Is Obamacare 2019 already doomed to fail?

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Myles Ma, CPFCSenior ReporterMyles Ma, CPFC, is a senior reporter and certified personal finance counselor at Policygenius, where he covers insurance and personal finance. His expertise has been featured in The Washington Post, PBS, CNBC, CBS News, USA Today, HuffPost, Salon, Inc. Magazine, MarketWatch, and elsewhere.

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Open enrollment for 2018 individual health care plans closed little more than a month ago in some states, but there's already signs the health insurance marketplaces will face headwinds this fall.

Idaho wants to offer plans that don't follow former President Barack Obama's health care law. Twenty states are suing to get Obamacare repealed.

The tax penalty for foregoing health insurance, formerly known as the individual mandate, is gone after this year. And the Trump administration has moved to expand short-term health insurance and association health plans as an alternative to Obamacare health insurance.

Each move mentioned above has been met with the same prognostication: Premiums for plans on the individual marketplace will increase, causing fewer people to sign up. Signing up for Obamacare 2018 was chaotic and, for people ineligible for premium subsidies particularly, expensive.

Could 2019 open enrollment be worse?

Rates up, enrollments down

Open enrollment for next year doesn't start until November, but insurers have already started to set the rates they'll offer on the exchanges.

"I think the one absolute is insurance rates will be very high in 2019," said Trish Riley, executive director of the National Academy for State Health Policy.

That's because there's still lots of uncertainty around the individual market and Congress hasn't done anything to make them less risky for insurers, Riley said. It's too early to say exactly how open enrollment will go, but there's risk of people having fewer affordable options for health insurance.

The number of people enrolling is also likely to fall, said Matt Fiedler, a fellow at the Center for Health Policy at Brookings. The repeal of the individual mandate and the planned expansion of short-term health insurance plans will likely combine to pull healthier people away from the marketplace, especially if they don't get a subsidy, he said. Their retreat could lead to a vicious cycle, as the marketplace becomes more unaffordable, causing more people to leave.

All eyes on lawmakers

"We don't want to be too 'sky is falling' because we don't know what the Congress will do," Riley said.

There is talk of fixing and repealing Obamacare in Washington. Congress is considering creating a reinsurance pool (a fund that helps insurers pay for big claims) to help stabilize premiums, Riley said. There's also support to restore funding for cost-sharing reduction payments, which help lower-income people pay for out-of-pocket health care costs, she said.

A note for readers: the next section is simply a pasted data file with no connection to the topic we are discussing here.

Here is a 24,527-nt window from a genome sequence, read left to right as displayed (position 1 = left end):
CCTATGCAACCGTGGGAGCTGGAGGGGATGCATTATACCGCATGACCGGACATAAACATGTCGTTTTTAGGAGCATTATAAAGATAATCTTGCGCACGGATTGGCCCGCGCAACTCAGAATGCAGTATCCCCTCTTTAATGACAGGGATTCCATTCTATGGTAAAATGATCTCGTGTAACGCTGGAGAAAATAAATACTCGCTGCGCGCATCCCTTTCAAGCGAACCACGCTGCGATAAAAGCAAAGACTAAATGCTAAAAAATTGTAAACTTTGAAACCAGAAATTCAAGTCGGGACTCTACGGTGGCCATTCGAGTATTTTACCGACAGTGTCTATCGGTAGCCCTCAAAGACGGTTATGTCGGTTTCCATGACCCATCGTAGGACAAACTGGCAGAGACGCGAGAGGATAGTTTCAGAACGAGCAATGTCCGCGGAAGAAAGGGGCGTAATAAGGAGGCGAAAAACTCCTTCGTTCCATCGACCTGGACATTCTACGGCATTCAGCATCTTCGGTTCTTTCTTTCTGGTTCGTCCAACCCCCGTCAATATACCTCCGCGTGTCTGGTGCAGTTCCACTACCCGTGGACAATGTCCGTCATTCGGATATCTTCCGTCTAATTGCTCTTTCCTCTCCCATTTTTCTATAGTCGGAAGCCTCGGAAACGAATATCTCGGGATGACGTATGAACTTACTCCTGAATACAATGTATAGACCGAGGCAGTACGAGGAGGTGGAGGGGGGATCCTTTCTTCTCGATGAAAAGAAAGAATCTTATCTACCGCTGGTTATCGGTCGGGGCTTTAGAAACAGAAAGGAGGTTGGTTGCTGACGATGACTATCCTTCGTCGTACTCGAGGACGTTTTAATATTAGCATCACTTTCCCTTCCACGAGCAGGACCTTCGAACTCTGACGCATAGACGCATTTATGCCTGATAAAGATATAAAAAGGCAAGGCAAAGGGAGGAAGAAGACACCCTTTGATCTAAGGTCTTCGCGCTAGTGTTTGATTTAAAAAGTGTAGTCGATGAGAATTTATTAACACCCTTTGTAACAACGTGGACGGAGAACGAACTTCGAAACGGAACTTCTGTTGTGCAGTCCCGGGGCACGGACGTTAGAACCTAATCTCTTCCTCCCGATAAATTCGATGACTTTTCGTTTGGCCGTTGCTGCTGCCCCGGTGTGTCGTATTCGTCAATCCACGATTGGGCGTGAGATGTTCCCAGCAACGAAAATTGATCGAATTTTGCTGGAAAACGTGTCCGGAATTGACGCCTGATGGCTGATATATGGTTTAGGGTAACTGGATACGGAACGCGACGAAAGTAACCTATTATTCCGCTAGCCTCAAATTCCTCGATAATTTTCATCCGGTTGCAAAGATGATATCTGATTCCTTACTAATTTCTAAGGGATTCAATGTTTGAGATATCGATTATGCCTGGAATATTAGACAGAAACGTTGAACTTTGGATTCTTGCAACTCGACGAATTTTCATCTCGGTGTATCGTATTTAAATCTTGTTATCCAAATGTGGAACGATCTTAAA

Efforts to stablize the marketplaces, however, hit yet another a roadblack just this week, after the Trump administration issued contentious demands, including reintroducing insurers' ability to charge older people higher rates, to back any bipartisan effort.

Outlook hazy, try again

The rule expanding short-term health insurance — often referred to as "junk health insurance plans" by critics — is still in the comment phase. Even if it's finalized, there will be further oversight from the states to help protect consumers, so the rule is far from finalized, Riley said.

Meanwhile, many states are considering restoring the individual mandate, which was overturned as part of the GOP tax bill signed into law in December. The New Jersey senate advanced a bill Monday that would do just that, reported. Similar measures have moved forward in Minnesota and Wisconsin.

Obamacare has shown resilence

The good and bad news is open enrollment is still a few months away. Insurers, consumers and states have a little time to adjust to market conditions. On the other hand, anything can happen. Riley pointed out that it wasn't until November last year that President Donald Trump cut federal funding for cost-sharing reduction payments.

Despite the last-minute wrench in the works, states were able to adjust and enrollment was surprisingly steady. About 8.8 million Americans signed up for a 2018 health insurance plan through, a small drop from the 9.2 million people who signed up for a 2017 plan. (Those numbers exclude Americans who enrolled through the state exchanges.)

In addition, the Affordable Care Act is polling better than ever, according to the Kaiser Health Tracking Poll, with more than half the public holding a favorable few of the law. A whopping 84% of Americans even believe federal support for the Medicaid expansion — a part of the law Republicans have long found contentious — remain in place, per another Kaiser survey.

"There are signs we can weather the storm," Riley said.

"I think the marketplace is going to survive," said Fiedler. "But fewer people will be enrolled and premiums will be higher than they need to be."

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